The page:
Aired: May 17, 2014

First in the Family

Courtesy chadmill via Flickr

Nearly a third of college students in the United States are first-generation—meaning their parents and grandparents didn’t go. For many of these students, entering academia can feel like moving to a foreign land. Lee Ward (James Madison University), author of First Generation College Students, says colleges should embrace these students. Also featured: Most writing teachers correct nonstandard sentences like “My brother and me drives the same truck.” But Amy Clark (University of Virginia’s College at Wise) believes it’s important for her Appalachian students to hold onto to their home voices. Amy is coeditor of Talking Appalachian: Voice, Identity, and Community.

Later in the show: Based on experience as a teacher, and on her work in neuroscience, Abigail Norfleet James (Germanna Community College) believes boys and girls have very different learning styles. She shares teaching techniques that have helped when teaching all boys or all girls in the classroom. Also featured: When Jonathan Dickinson’s father was diagnosed with Huntington’s disease—a fatal neurodegenerative disorder—Jonathan decided to take him on an epic adventure: a motorcycle journey through the Himalayas in India.

  • First in the family – web extra

    See photos from the Father Spirit motorcycle journey through the Himalayas.

  • First Generation Feature

    By now, acceptance letters have gone out and high school seniors around the country are gearing up to start college in the fall.  Recent numbers show that as many as 35% of current students are the first in their family to go to college.  For those first generation students, the challenges of preparing for and navigating higher ed can be particularly tough.  Allison Quantz has more.

Discussion

6 Comments on “First in the Family”

  1. Tom McGohey

    Excellent program! I taught writing to many first-gen students, especially minority athletes, at a very competitive, expensive liberal arts school that was also a member of a major Div I athletic conference. Many of them felt alienated on so many levels — racial, academic, social, economic — that I often felt my biggest task was getting them to believe in themselves and to take themselves seriously as intellectuals with something to say. And to take each other seriously, as well. Even some of their classmates resented or subtly mocked their peers for acting too smart. Like Prof. Clark, I also had to spend much time helping students understand “code-switching” between different dialects. But such linguistic maneuvering — more like high-wire walking — at times created traps for them beyond the classroom, as Prof Clark describes. Some told me heart-breaking stories about returning home for visit and being mocked and challenged for “speaking all whitey” by old friends. They were caught in what Shelby Steele describes as “the double-bind” in his powerful essay “On Being Black and Middle Class.”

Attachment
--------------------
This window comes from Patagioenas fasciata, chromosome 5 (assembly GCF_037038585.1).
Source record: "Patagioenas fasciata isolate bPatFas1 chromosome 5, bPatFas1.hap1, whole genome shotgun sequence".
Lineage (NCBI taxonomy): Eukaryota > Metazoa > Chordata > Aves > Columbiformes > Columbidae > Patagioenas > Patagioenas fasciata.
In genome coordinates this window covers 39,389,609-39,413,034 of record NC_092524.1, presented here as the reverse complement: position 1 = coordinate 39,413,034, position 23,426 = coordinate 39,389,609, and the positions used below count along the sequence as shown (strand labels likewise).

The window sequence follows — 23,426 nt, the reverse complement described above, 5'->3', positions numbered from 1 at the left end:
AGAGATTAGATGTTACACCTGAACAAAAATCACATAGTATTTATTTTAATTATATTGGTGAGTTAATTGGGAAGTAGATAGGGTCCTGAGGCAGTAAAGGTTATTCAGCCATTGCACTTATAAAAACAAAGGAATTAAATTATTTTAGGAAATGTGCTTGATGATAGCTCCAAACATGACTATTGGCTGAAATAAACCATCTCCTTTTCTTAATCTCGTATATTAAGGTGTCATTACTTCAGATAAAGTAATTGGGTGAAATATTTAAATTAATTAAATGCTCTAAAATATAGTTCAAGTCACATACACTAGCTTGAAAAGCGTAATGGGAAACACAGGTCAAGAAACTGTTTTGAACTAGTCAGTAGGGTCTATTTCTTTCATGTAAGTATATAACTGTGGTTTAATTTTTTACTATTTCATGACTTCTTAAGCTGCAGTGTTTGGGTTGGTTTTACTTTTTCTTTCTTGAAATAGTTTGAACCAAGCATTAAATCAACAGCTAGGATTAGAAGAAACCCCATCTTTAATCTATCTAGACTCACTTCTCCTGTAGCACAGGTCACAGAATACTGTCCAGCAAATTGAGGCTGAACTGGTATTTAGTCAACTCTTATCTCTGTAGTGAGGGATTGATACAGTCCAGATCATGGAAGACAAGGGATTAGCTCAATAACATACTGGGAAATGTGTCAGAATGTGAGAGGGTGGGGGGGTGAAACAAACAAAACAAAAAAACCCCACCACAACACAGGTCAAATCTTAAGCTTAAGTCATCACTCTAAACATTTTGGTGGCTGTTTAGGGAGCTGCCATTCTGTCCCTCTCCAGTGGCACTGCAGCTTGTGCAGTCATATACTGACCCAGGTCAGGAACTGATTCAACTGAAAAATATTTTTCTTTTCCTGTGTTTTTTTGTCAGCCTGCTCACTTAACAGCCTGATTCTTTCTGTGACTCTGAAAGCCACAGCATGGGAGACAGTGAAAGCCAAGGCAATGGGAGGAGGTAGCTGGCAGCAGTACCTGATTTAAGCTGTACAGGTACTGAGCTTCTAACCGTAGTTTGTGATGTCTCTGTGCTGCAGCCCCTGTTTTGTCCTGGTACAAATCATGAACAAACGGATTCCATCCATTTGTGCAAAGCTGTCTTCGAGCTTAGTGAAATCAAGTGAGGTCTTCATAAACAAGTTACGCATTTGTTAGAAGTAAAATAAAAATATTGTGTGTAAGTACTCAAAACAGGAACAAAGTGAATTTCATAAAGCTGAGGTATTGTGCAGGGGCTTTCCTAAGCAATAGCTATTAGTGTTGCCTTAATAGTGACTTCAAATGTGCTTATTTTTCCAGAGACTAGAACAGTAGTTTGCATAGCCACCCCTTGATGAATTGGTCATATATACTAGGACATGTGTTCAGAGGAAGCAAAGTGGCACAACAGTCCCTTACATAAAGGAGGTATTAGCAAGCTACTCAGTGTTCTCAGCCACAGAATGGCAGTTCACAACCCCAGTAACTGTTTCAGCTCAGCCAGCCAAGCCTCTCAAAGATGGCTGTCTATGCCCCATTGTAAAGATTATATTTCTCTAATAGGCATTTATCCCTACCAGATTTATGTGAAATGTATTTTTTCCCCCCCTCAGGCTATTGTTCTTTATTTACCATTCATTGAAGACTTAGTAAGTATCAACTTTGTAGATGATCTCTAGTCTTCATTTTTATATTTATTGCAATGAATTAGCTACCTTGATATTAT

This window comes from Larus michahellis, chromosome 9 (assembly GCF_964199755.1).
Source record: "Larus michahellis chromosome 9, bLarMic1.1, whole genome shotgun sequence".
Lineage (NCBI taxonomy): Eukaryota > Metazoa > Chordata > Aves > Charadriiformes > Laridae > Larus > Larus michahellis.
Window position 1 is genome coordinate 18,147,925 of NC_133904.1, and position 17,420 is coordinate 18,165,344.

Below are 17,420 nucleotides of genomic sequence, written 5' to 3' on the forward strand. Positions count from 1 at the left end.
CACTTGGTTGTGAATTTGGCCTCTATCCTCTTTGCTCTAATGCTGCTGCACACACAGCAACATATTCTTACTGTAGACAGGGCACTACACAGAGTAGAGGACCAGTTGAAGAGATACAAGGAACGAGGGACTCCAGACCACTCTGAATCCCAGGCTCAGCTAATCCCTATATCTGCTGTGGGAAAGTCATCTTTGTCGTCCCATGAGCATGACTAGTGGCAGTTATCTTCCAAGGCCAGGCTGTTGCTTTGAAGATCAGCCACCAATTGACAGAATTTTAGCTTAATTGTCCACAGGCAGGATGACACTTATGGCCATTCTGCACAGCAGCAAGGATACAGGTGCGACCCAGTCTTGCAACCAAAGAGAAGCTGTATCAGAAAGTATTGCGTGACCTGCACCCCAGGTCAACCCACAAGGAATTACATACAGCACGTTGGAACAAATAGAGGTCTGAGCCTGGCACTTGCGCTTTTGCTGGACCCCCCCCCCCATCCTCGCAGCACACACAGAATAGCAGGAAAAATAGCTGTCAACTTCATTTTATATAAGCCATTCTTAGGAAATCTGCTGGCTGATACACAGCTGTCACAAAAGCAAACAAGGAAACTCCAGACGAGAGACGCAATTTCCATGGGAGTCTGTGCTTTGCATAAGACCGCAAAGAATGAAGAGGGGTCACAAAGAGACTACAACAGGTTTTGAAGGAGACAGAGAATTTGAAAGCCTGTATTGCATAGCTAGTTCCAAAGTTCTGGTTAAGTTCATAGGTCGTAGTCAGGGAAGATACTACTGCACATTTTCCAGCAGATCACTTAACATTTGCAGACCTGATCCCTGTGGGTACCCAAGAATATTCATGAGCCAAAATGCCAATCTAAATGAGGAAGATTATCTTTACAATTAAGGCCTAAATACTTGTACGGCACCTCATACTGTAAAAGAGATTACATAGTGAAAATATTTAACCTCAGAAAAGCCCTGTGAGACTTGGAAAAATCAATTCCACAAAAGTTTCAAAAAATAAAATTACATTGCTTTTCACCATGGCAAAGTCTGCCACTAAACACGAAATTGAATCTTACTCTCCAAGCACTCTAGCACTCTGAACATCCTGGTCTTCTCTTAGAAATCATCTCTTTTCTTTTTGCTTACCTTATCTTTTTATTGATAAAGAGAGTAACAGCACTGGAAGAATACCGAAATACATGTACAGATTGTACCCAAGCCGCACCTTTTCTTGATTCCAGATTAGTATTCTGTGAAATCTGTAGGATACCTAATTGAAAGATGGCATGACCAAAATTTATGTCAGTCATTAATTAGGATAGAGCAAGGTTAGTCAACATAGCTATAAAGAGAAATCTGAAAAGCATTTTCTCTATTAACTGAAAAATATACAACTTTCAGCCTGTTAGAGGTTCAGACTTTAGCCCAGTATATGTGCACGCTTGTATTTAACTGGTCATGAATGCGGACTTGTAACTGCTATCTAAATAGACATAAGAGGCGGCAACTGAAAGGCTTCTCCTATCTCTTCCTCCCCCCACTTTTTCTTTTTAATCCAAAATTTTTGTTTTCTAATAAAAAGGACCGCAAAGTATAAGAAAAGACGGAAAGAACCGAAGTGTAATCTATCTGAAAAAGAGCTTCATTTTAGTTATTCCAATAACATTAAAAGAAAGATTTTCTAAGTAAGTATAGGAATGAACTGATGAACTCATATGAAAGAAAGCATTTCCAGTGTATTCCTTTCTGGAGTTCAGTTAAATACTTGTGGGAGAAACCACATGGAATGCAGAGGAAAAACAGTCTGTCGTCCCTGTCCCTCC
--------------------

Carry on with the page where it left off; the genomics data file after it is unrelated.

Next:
2. Sarah

    Terrific observations from the classroom Tom. Thank you. It takes so little to feel out of place anywhere, and your observation that even when they figure out how to blend in at college, they can be mocked at home, is indeed heartbreaking. I’ve been thinking of putting several radio interviews on this theme together to give to new teachers. Do you think it could be useful? Is there a seamless way to offer such a things free to teachers or school systems?

  3. Tom McGohey

    Sarah, over the past few years this topic was getting more attention, at least in world of freshmen composition, were often facing immediate difficulties with struggles of first-gen students. Writing Program Administrators listserv (WPA) discussed it at length at times. My own campus started an advising-mentoring program for such students shortly before I retired, inviting interested faculty who were already advising freshmen to be assigned new students identified as potentially “at-risk”. I think it was a success, but I’ve been out of loop a bit. So, yes, in general, I think your idea compiling a resource for teachers would be a great idea. As for “seamless” way of distributing, I’m not sure what to say right now. I could post something on WPA to gauge interest and/or get feedback re existing resources. Good news is that in some circles, anway, there is growing awareness of problems such students can face, and how those problems show up in classroom, especially ones with such intensive one-on-oone work like FYC. I’m just not sure of scope of supporting specifics right now, but would be happy to pursue behind the scenes a bit, if you like. (you could register with WPA listserv, as well, if you’re interested; they’re a very collegial and inclusive group; educators of all sorts welcome.)

  4. Tom McGohey

    geez, sorry for mangled first sentence: should say “… in world of freshmen comp, where faculty were often facing immediate difficulties … “

  5. Tom McGohey

    Sarah, here’s recent NYT article by Paul Tough, “Who Gets to Graduate?” that really gets at heart of this issue and describes some fascinating research and subsequent programs for assisting students. (Tough is also author of excellent book on literacy and learning environments, “How Children Succeed.” Highly recommended. If you can’t access this link, just google the article title and you’ll find it easily. tom
    http://www.nytimes.com/2014/05/18/magazine/who-gets-to-graduate.html?_r=0

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